Sometimes the bane of management is letting go. Imagine that - working your entire career to gain the authority to outsource, then having trouble implementing that very policy! However, outsourcing in its many forms is sometimes the preferable business strategy. You may have an in house staff that is quite capable, but unable to scale with success. There is only so much volume that a core staff can take on, especially if your priority is quality coding. That's where open source development can come in handy.
Here are some of the issues that you may want to consider if your in-house dev staff needs a bit of supplementation.
Why NOT to Consider Open Source Development
"Getting free labor" is the elephant in the room when it comes to open source development. However, this is absolutely the last reason that you should give up your proprietary code in hopes of free expansions and bug fixes. For one, your product may not catch on in the open source community. There is nothing worse then depending on free labor and having to report to investors that you through a party and no one showed up. Open source is also no compensation for a tight budget. Not only do you insult the open source community by asking them to finish a selfishly for-profit venture, but you lose any notion of a solid release date (if this was your goal).
Keep in mind that you are basically giving up the rights to your own proprietary information in the hard work of your in-house dev team. It only takes one unscrupulous outside developer to reengineer your process with a few cosmetic changes and create a modified version of your work. If you are going open source, do it for the right reasons. Most importantly, have your profit centers properly organized.
Why Open Source Development is a Viable Supplement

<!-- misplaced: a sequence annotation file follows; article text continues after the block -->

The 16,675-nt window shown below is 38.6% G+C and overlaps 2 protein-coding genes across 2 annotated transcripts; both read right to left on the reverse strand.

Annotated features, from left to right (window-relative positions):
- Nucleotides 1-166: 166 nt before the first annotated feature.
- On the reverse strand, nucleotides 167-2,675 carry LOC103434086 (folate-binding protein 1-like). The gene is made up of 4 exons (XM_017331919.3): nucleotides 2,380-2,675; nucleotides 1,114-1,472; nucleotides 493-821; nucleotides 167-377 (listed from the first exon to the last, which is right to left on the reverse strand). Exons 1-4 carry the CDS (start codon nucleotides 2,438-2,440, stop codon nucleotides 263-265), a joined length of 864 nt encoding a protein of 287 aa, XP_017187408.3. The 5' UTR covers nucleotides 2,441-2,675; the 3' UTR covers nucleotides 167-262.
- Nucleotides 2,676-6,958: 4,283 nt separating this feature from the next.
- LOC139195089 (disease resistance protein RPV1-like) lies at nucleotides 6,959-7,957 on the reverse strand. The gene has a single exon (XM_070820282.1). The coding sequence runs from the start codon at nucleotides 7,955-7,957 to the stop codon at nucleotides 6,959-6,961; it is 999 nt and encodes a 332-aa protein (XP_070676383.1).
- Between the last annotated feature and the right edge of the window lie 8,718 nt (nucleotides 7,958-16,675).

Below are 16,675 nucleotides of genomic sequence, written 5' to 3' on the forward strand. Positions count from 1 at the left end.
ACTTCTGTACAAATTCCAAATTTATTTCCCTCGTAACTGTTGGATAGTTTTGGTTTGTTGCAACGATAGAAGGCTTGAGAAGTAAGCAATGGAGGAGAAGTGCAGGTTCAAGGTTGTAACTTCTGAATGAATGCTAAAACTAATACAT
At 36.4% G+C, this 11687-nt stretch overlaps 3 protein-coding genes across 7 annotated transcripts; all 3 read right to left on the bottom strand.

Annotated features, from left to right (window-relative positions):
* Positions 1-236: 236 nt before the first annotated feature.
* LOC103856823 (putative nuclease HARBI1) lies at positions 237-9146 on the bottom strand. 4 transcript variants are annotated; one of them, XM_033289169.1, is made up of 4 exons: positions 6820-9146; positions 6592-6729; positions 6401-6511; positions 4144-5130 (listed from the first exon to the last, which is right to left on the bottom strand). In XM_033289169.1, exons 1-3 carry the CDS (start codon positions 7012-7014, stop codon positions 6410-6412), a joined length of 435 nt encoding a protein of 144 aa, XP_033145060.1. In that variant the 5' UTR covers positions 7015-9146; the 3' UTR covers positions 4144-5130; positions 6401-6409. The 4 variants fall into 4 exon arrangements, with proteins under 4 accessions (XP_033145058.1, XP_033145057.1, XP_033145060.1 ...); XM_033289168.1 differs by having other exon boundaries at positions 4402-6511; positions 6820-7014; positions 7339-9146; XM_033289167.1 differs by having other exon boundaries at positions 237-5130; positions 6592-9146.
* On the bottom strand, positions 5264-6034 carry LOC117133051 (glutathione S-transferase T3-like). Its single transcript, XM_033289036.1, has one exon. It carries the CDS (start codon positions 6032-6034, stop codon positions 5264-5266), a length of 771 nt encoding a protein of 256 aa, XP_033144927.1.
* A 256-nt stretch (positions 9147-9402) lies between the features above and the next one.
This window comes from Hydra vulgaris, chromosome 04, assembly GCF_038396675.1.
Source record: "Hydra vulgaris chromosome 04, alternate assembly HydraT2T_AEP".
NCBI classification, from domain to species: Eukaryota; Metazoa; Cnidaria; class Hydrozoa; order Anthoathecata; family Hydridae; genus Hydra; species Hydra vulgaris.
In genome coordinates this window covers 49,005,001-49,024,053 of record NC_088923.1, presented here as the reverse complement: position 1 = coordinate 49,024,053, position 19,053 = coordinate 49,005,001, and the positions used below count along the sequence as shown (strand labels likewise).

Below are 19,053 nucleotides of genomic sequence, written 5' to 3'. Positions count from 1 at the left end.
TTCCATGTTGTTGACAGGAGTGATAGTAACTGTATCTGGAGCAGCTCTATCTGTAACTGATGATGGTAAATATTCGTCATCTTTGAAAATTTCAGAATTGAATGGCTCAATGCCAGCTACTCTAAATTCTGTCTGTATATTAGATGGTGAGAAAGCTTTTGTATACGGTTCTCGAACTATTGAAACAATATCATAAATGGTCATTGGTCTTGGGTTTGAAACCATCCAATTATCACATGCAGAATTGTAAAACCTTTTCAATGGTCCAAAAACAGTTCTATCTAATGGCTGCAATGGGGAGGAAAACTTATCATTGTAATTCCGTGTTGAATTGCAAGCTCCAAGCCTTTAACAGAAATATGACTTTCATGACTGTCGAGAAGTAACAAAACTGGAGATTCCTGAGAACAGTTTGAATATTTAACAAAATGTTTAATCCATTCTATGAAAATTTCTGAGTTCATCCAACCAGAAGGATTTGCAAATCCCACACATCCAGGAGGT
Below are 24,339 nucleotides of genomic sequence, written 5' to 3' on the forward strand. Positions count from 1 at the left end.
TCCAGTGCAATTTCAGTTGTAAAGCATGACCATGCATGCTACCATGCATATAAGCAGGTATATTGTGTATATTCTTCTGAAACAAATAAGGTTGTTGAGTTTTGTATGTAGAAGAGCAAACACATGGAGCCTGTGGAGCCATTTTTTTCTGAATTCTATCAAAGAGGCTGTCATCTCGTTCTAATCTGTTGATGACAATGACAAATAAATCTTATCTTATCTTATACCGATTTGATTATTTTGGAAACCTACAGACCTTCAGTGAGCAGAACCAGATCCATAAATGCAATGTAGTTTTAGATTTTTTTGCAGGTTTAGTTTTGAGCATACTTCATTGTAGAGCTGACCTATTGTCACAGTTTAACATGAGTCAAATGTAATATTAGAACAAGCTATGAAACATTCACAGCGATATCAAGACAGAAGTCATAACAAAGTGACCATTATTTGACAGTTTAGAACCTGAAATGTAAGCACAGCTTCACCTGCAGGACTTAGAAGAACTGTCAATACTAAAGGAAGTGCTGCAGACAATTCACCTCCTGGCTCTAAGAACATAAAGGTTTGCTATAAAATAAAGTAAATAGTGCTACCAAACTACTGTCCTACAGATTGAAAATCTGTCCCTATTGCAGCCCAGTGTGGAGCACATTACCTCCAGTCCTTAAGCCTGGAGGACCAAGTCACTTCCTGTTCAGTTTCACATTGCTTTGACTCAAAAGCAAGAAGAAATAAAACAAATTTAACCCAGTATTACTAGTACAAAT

Now that we have all of the caveats out of the way, we can talk about why open source development is definitely viable in most cases. The open source community is an incredibly flexible, insightful and knowledgeable place that helps companies deliver products all the time. However, those companies understand the rules of the game and engender a similar culture of flexibility in house as well.
When does open source supplementation work? Let's take a look at some of its most successful applications.
Feature Specific Changes
Open source supplementation is great for build or feature specific changes that do not require ongoing maintenance. If the community sees that you have a solid build on your hand save one or two bugs, they will be happy to help you figure them out. In many cases, white hat hackers will actually reverse engineer a useful program to gift a feature specific change to the developer of origin. The secret here is to provide value before asking for value.
User Submitted Bugs
In some cases, bugs that affect the user experience slip through the cracks. If users report bugs that limit the productivity of the program, you may have leverage to open the development up to the community. You do not need to feign incompetence, as many companies new to the open source development community may do. Simply tell the truth about your process and congratulate your community on finding bugs that you didn't. This is a great starting place for a relationship with developers who see promise in your product.
Platform Specific Bugs/Platform Compatibility
You may have a product that works swimmingly on iOS that is in high demand within a specific audience. Not all members of this audience use iOS devices; some of them use Android. In this case, you have a great deal of leverage to ask for help in moving your product over to Android. There are many open source developers who specialize in platform specific fixes and can probably port your product more quickly than you can.
If you have a product that is truly in line with the new social morays of ethical consumption, you may be able to get a great deal of help from the Millennial crowd. After all, this is the audience that will likely be in greatest contact with your product if it is digital. Millennials are also overwhelmingly the majority of the open source community.
If your product is seen as an alternative to corporate monopoly, or if your product is viewed as an ethical purchase, you go into the open source community with points on the board. Make sure that you follow up on the stated purpose of your product if this is the angle that you want to play. If you do not, you will soon find out just how quickly giving up your proprietary code can hurt you.
The open source community is a wealth of experience and knowledge that you should definitely consider as a supplementary force if your in-house staff is overworked. However, what you are giving up and how your company must change when doing business with "free labor." There are costs, even if those costs are not monetary.